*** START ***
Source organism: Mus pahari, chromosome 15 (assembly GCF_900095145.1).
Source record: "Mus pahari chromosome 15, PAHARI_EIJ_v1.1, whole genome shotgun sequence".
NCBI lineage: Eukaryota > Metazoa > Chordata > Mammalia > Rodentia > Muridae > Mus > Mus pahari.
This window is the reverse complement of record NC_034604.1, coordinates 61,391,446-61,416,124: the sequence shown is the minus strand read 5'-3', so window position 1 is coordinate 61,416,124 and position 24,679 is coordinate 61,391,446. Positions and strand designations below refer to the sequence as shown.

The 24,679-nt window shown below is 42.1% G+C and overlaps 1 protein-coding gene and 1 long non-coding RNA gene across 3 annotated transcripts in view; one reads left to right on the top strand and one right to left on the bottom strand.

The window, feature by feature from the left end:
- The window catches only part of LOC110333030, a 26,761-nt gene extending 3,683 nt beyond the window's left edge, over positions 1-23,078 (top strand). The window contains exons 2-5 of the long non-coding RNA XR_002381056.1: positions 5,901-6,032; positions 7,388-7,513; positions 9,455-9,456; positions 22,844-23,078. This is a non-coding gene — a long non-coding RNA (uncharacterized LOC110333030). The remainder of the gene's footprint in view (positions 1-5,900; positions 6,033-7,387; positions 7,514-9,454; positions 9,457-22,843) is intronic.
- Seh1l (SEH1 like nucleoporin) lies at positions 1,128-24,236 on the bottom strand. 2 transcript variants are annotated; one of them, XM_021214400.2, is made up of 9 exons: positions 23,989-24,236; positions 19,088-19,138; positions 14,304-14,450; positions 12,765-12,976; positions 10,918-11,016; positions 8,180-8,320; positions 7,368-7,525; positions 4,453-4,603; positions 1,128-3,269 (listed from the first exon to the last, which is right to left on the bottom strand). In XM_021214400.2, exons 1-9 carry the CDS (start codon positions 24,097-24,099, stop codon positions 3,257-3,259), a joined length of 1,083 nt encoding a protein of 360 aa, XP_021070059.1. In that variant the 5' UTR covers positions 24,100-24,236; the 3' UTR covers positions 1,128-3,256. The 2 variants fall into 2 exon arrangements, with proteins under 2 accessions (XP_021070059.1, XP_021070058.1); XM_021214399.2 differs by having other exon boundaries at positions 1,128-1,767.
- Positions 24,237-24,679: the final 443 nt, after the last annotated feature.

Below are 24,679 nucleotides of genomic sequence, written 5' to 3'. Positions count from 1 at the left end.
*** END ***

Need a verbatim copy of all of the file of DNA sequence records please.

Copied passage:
Source organism: Mus pahari, chromosome 15 (assembly GCF_900095145.1).
Source record: "Mus pahari chromosome 15, PAHARI_EIJ_v1.1, whole genome shotgun sequence".
NCBI lineage: Eukaryota > Metazoa > Chordata > Mammalia > Rodentia > Muridae > Mus > Mus pahari.
This window is the reverse complement of record NC_034604.1, coordinates 61,391,446-61,416,124: the sequence shown is the minus strand read 5'-3', so window position 1 is coordinate 61,416,124 and position 24,679 is coordinate 61,391,446. Positions and strand designations below refer to the sequence as shown.

The 24,679-nt window shown below is 42.1% G+C and overlaps 1 protein-coding gene and 1 long non-coding RNA gene across 3 annotated transcripts in view; one reads left to right on the top strand and one right to left on the bottom strand.

The window, feature by feature from the left end:
- The window catches only part of LOC110333030, a 26,761-nt gene extending 3,683 nt beyond the window's left edge, over positions 1-23,078 (top strand). The window contains exons 2-5 of the long non-coding RNA XR_002381056.1: positions 5,901-6,032; positions 7,388-7,513; positions 9,455-9,456; positions 22,844-23,078. This is a non-coding gene — a long non-coding RNA (uncharacterized LOC110333030). The remainder of the gene's footprint in view (positions 1-5,900; positions 6,033-7,387; positions 7,514-9,454; positions 9,457-22,843) is intronic.
- Seh1l (SEH1 like nucleoporin) lies at positions 1,128-24,236 on the bottom strand. 2 transcript variants are annotated; one of them, XM_021214400.2, is made up of 9 exons: positions 23,989-24,236; positions 19,088-19,138; positions 14,304-14,450; positions 12,765-12,976; positions 10,918-11,016; positions 8,180-8,320; positions 7,368-7,525; positions 4,453-4,603; positions 1,128-3,269 (listed from the first exon to the last, which is right to left on the bottom strand). In XM_021214400.2, exons 1-9 carry the CDS (start codon positions 24,097-24,099, stop codon positions 3,257-3,259), a joined length of 1,083 nt encoding a protein of 360 aa, XP_021070059.1. In that variant the 5' UTR covers positions 24,100-24,236; the 3' UTR covers positions 1,128-3,256. The 2 variants fall into 2 exon arrangements, with proteins under 2 accessions (XP_021070059.1, XP_021070058.1); XM_021214399.2 differs by having other exon boundaries at positions 1,128-1,767.
- Positions 24,237-24,679: the final 443 nt, after the last annotated feature.

Below are 24,679 nucleotides of genomic sequence, written 5' to 3'. Positions count from 1 at the left end.